In other words, the higher the static pressure the bigger the loss of CFM from the number written on the fan to the actual CFM you’ll be getting in that particular application. Manufacturers that have done granular lab tests on their fans will have pressure curves available so that the customer can determine the more precise CFM output they will get in their particular application with the applicable static pressure factored in. To see what this looks like, view the image below:
This cut sheet is from one of our fan models which has the pressure curve on the right hand side of the page. For example, at 0” w.g. static pressure the output of the fan is 1662, while at 1” static pressure level the fan’s output drops to 1000 CFM. The speed with which the fan will lose CFM in relation to an increase in static pressure is not always the same, though. Some fans are better than others at handling various pressure because of the fan blade geometry and electronics which feed more power to the motor at higher pressure loads. Other fans, can lose upwards of 50% of output as soon as you attach a carbon filter to them. That’s because their fans have motors with lower RPMs. Thus, the cap on the power fed to the motor does not allow it to boost it with more power when the static pressure increases. This speaks to the importance of getting the best inline duct fan possible - which we cover in our complete guide.
What Does CFM Mean For Fans? Wrapping Things Up
We hope this article has answered the question you came here with today - what does CFM mean for fans? We've defined the meaning of CFM for fans along with the key differences between the FAD and TP ratings when choosing an inline fan. And, we've walked you through sizing your fan based on the CFM needs of your unique space.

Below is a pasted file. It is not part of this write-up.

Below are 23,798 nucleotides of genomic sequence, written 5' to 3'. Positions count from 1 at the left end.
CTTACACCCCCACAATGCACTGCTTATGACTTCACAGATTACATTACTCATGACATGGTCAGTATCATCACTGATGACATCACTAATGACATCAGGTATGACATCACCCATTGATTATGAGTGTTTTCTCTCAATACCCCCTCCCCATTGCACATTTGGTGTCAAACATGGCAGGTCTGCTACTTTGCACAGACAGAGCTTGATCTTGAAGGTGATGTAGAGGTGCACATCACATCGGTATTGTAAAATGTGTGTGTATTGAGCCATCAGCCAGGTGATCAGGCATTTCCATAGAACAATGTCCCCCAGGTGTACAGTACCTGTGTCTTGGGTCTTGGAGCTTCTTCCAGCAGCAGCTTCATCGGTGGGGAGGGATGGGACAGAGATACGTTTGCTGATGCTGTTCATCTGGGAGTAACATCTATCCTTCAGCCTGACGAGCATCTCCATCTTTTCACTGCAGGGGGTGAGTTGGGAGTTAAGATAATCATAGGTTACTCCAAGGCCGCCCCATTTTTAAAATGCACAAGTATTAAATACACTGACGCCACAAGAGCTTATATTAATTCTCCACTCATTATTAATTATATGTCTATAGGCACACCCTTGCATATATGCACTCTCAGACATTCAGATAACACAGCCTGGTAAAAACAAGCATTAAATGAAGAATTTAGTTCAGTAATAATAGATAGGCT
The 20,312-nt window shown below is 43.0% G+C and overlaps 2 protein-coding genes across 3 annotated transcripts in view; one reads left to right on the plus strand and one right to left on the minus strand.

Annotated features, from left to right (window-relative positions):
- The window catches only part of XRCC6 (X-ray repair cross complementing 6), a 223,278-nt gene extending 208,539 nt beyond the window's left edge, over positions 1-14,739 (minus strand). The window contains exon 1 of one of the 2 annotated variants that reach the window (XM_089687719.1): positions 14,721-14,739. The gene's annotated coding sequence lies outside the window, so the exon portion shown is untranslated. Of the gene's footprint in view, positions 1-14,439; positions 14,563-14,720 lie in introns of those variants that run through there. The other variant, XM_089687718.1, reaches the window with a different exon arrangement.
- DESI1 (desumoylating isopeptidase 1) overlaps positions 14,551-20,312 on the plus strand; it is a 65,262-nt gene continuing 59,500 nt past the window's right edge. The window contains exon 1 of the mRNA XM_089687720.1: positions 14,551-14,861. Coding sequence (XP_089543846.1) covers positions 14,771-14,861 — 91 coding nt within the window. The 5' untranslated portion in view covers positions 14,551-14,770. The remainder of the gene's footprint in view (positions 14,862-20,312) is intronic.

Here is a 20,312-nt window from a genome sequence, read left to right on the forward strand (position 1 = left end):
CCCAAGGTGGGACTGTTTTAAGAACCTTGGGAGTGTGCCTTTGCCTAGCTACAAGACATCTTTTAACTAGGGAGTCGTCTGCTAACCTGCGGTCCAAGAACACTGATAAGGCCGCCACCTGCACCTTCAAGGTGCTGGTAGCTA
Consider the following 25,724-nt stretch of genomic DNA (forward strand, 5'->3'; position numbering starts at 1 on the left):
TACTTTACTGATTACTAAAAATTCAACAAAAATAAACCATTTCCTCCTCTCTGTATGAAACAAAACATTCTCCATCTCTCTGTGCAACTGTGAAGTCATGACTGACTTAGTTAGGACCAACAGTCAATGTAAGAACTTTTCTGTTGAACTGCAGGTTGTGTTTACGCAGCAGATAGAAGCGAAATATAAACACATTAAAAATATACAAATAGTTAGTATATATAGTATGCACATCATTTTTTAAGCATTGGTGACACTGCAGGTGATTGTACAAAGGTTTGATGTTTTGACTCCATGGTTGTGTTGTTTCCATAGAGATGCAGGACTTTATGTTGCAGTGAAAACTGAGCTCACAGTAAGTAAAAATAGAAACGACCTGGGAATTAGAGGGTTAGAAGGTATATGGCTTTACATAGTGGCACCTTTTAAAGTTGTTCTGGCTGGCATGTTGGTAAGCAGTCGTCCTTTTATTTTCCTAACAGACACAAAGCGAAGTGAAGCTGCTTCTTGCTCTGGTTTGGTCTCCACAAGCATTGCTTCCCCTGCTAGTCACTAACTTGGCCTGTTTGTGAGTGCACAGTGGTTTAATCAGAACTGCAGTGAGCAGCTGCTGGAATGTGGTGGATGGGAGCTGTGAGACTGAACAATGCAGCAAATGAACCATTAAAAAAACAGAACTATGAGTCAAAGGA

At this point, there is just one thing left to do - head over to TerraBloom and explore the best selection of inline exhaust fans online. Our fans are carefully crafted with the best materials and the latest technology - to help you enjoy the best of both worlds in performance and efficiency. Home growers and commercial cultivars around the world trust TerraBloom in their spaces - and you'll even find out inline duct fans in office buildings, commercial warehouses, meat processing facilities, crypto mining operations, and anywhere else dependable ventilation is needed. You can even pair your new fan with one of our industry-leading carbon air filters and an inline fan speed controller for the ultimate ventilation setup.
Still not fully grasping the CFM meaning for fans? Don't stress - we're here to help. Simply reach out and we'll walk you through the CFM meaning in fans and help you make the right selection for your unique needs! And if you want to learn more about ventilation, check out our blog posts on how an inline duct fan works or where to install an inline duct fan.